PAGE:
Tuesday, 5 October 2021

Spoonbills at Gib.

 As we drew into the car Park at Gibraltar Point it seemed to have been a quick journey, perhaps because we had come along the main road to Skegness rather than winding down the coast road as we often do.  Apart from birding we were keen to see the new visitor centre but annoying chose the one day of the week when it is closed.  The new centre replaced the one that was washed away in the storm of 2013 and I find it difficult to believe that we haven't been since then.

We were fortunate with the weather: sunny all day and 16C by the time we left.  Initially the wind was cool and we donned thick coats which we regretted later in the day.  We began by visiting the main hides and scrapes of Jackson's Marsh and Tennyson Sands.  Common darter dragonflies were on the wing and plentiful and we saw a late speckled wood and even more of a surprise, a small copper.  The first hide rewarded me with good views and images of a single black-tailed Godwit and many more were seen later on Tennyson's Sands.  It was a real thrill to see the spoonbills, a species I have only seen once before many years ago.  There was a group of ten birds close to the hide and the photos needed no cropping.  Unfortunately they spent most of their time sleeping with bill tucked under their wings but occasionally woke up to preen briefly and then the unusual spoon-shaped bill could be seen.  Avocets were also plentiful here but always moving quickly and jerkily so a challenge to photograph.  I was pleased to get close views of a small group of pink-footed geese and then a larger group flew in later.

Having had a good session in the hides we continued our walk down across the freshwater marsh to the dunes where we had lunch at the elevated observation point at Mill Hill and then continued up the beach to the end of the old spit.  I couldn't believe how much the area had changed.  What used to be a shingle spit where little terns nested is now covered in vegetation and beyond, to the seaward side is the 'new' Millennium Spit.  There is still a magnificent view out over the Wash, though.  We continued back over the marsh to the car and some photography (and painting for Heather) of the Haven and the boats moored in it.

Before leaving we called in again to see if the spoonbills were more active.  They were; to the extent that they had flown off.  We completed the day with excellent fish and chips at Mr Chips in Louth.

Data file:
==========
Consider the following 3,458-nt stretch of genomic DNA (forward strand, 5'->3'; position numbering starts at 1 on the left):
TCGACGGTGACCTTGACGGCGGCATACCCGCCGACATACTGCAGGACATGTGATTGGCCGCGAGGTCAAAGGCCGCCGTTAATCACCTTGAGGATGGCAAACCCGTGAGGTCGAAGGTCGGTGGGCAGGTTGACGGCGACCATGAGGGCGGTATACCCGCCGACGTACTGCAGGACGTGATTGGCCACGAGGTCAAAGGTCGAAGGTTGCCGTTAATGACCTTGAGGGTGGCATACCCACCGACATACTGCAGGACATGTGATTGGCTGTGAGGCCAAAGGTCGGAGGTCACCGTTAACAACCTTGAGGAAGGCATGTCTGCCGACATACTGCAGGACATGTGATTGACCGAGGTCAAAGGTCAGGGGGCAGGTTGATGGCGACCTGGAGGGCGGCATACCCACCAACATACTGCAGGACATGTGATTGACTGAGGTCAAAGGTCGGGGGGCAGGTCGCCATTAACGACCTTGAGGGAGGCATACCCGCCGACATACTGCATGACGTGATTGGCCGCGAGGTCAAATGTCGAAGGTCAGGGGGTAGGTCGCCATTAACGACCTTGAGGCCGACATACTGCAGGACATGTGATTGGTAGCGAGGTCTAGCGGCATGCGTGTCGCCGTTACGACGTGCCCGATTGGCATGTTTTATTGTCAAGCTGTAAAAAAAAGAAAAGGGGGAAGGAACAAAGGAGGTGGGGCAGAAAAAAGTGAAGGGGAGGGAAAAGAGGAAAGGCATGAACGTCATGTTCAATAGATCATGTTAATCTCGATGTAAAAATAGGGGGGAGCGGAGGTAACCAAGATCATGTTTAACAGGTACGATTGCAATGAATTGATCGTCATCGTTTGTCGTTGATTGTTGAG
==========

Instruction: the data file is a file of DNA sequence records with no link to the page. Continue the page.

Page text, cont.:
A wonderful day.

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River Steeping
River Steeping
Old coastguard Station and Visitor Centre
River Steeping
River Steeping
River Steeping
Heligoland trap at the observatory
Reserve views
Reserve views
View over The Wash



Reserve views
Reserve views
The Wash

Spoonbills
Spoonbills
Spoonbills
Spoonbills
Small Copper
Small Copper

Pinkfeet
Pinkfeet
Pinkfeet
Pinkfeet
Pinkfeet
Avocets and Black-tailed Godwits
Linnet
Cormorant
Black-tailed Godwit
Black-tailed Godwit
Black-tailed Godwit
Black-tailed Godwit
Black-tailed Godwit
Black-tailed Godwit

Avocet
Avocet

Sunday, 3 October 2021

Return to the Horsefield

 Another walk through the cemetery and back via the horsefield today.  Cooler today at 12C and with hazy sun, it was blusteryand I was pleased a wore my winter jacket.  It was good to watch a buzzard soaring of the new plough and a kestrel hovering over the Horsfield.  I was delighted to get a good view of a stone chat in the same place as the one in the spring but annoyed as I had gone without the camera, so the picture is one from earlier in the year.

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Saturday, 2 October 2021

Spirits of the Forest in Nettleton Woods

 Mr reasons for a walk around Nettleon Woods were threefold.  Jet needed walking, we were keen to check the woods out for fungi and I am exploring the potential of combining my woodland photography with folklore, and myths and legends of the forest.  Jet, as always, enjoyed his walk with lots to explore and smell.  The damp Autumn woodland was redolent with scent, both for him and ourselves; especially the stench of stinkhorn fungi.  Although we found a few fungi there weren't anything like as many as this time last year.  We did find good numbers of puff balls, a solitary fly agaric and a few amethyst deceivers in the same spot that we found them last year.

We did enjoy though looking for faces of tree spirits hiding in plain sight; one remarkably like I envisage Treebeard might look in Fanghorn Forest in the excellent Tolkein Story, Lord of the Rings.  Another find was a small rowan growing in a hazel coppice.  In Celtic mythology rowan is the 'Tree of Life' and represents courage, wisdom and protection; a reason for our close association with this splendid tree.

Although the bracken in the wood is beginning to take on Autumn tints the colouring of the woods is still a week or two away.

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Amethyst Deceiver
Amethyst Deceiver
Fly Agaric
Fly Agaric
Fireweed or Rosebay Willowherb
Fireweed or Rosebay Willowherb



















The Tree of Life




Puff Ball
Puff Ball